For the major R&D sectors, figure 9 compares the 1997 annual percent change in R&D spending to changes in net sales, capital spending, and employees. Total R&D of the seven major sectors grew by 9.0 percent between 1996 and 1997. This growth significantly out paces net sales (3.7 percent), capital investment (5.3 percent), and employment (a decline of 0.2 percent).
The comparison among the seven major R&D sectors, as shown in figure 9, with respect to the four indicators varies substantially. R&D growth out paces sales growth in five sectors. But it lags well behind sales in motor vehicles and surface transportation, and is slightly behind sales in the aircraft, guided missiles, and space vehicles. Capital spending growth exceeded R&D growth in three sectors: motor vehicles and surface transportation; machinery and electrical equipment; and aircraft, guided missiles, and space vehicles.
In general, high R&D growth sectors experienced stronger employment growth than sectors having slow R&D growth, although again, it is not possible to draw any connection between these variables from this limited data. Machinery and electrical equipment enjoyed the fastest employment growth at 9.4 percent, followed by information and electronics at 4.4 percent and aircraft, guided missiles, and space vehicles at 3.5 percent. The slower growing R&D sectors, motor vehicles and surface transportation, and chemicals, experienced the lowest employment growth of the seven sectors, 0.2 percent and 1.6 percent, respectively.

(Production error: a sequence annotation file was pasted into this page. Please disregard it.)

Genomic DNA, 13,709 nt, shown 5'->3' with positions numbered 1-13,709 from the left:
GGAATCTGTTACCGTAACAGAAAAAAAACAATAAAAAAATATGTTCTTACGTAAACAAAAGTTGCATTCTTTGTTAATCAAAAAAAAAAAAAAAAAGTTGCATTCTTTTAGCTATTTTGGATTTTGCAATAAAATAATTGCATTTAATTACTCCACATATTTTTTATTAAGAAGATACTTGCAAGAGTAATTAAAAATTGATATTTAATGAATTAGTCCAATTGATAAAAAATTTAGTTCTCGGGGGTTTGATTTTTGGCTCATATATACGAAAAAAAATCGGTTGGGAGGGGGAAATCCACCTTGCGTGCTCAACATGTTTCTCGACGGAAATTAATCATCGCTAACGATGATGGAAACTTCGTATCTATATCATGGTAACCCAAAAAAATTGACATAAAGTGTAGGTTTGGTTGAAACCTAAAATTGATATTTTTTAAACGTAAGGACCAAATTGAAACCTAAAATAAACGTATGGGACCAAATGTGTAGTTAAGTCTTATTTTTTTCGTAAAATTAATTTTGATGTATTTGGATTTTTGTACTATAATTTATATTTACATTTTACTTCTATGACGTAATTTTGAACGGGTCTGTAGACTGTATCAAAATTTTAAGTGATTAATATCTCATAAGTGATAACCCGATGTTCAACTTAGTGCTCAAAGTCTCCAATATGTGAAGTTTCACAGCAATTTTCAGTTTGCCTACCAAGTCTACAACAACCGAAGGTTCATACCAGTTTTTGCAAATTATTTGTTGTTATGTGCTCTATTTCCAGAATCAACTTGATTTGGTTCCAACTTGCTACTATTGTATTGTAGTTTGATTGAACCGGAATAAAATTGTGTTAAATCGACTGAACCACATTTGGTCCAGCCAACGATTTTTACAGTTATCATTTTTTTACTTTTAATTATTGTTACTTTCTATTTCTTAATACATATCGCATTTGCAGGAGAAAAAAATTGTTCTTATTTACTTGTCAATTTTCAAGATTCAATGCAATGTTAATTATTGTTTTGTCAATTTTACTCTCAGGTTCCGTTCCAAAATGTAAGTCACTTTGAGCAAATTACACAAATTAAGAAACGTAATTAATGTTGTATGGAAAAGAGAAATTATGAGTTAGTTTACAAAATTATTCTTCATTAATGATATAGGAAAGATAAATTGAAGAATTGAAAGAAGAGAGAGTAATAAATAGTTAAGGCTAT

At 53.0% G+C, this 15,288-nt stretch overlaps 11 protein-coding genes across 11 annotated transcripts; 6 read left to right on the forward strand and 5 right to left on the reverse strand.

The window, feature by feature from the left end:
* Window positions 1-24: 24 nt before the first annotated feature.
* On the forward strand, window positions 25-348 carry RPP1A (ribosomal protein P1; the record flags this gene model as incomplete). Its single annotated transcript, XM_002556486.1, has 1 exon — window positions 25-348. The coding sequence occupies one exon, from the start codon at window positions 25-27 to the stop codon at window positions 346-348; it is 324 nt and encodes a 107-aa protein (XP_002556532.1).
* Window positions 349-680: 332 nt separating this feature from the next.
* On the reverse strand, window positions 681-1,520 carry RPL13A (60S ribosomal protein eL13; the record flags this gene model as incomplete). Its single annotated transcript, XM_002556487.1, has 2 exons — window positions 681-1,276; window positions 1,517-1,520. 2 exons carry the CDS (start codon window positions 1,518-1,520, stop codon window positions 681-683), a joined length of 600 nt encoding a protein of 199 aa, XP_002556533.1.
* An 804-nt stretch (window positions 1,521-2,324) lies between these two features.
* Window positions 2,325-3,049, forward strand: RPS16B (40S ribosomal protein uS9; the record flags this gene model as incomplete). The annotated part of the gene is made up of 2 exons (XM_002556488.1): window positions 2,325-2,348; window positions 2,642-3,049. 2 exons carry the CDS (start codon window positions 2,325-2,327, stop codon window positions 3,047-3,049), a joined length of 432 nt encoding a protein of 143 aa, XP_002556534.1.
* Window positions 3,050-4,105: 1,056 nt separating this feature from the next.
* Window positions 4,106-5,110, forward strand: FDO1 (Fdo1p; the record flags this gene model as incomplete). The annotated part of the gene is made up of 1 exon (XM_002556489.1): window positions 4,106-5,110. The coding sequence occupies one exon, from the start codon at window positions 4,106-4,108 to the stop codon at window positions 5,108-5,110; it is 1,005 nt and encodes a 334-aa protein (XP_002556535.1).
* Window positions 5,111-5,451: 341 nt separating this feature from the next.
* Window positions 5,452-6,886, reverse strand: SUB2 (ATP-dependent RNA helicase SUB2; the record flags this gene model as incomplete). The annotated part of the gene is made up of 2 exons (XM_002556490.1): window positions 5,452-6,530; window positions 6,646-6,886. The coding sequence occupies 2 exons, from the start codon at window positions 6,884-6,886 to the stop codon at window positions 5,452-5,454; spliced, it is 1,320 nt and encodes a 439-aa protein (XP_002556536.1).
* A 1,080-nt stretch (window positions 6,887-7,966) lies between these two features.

As shown in figure 10, which highlights the seven largest R&D sectors, R&D growth roughly correlates with sales growth in 1997. That is, growth in R&D spending tends to be higher for industries that have higher sales growth. Each sphere in figure 10 represents an industry. A close relationship would not be unexpected since the amount of company funds available for R&D investment often depends on the company's sales performance in the current and immediately preceding years. On the other hand, given that investment in R&D is frequently undertaken with the intention of eventually achieving higher sales, R&D investment may be as much a cause of sales growth as it is a result.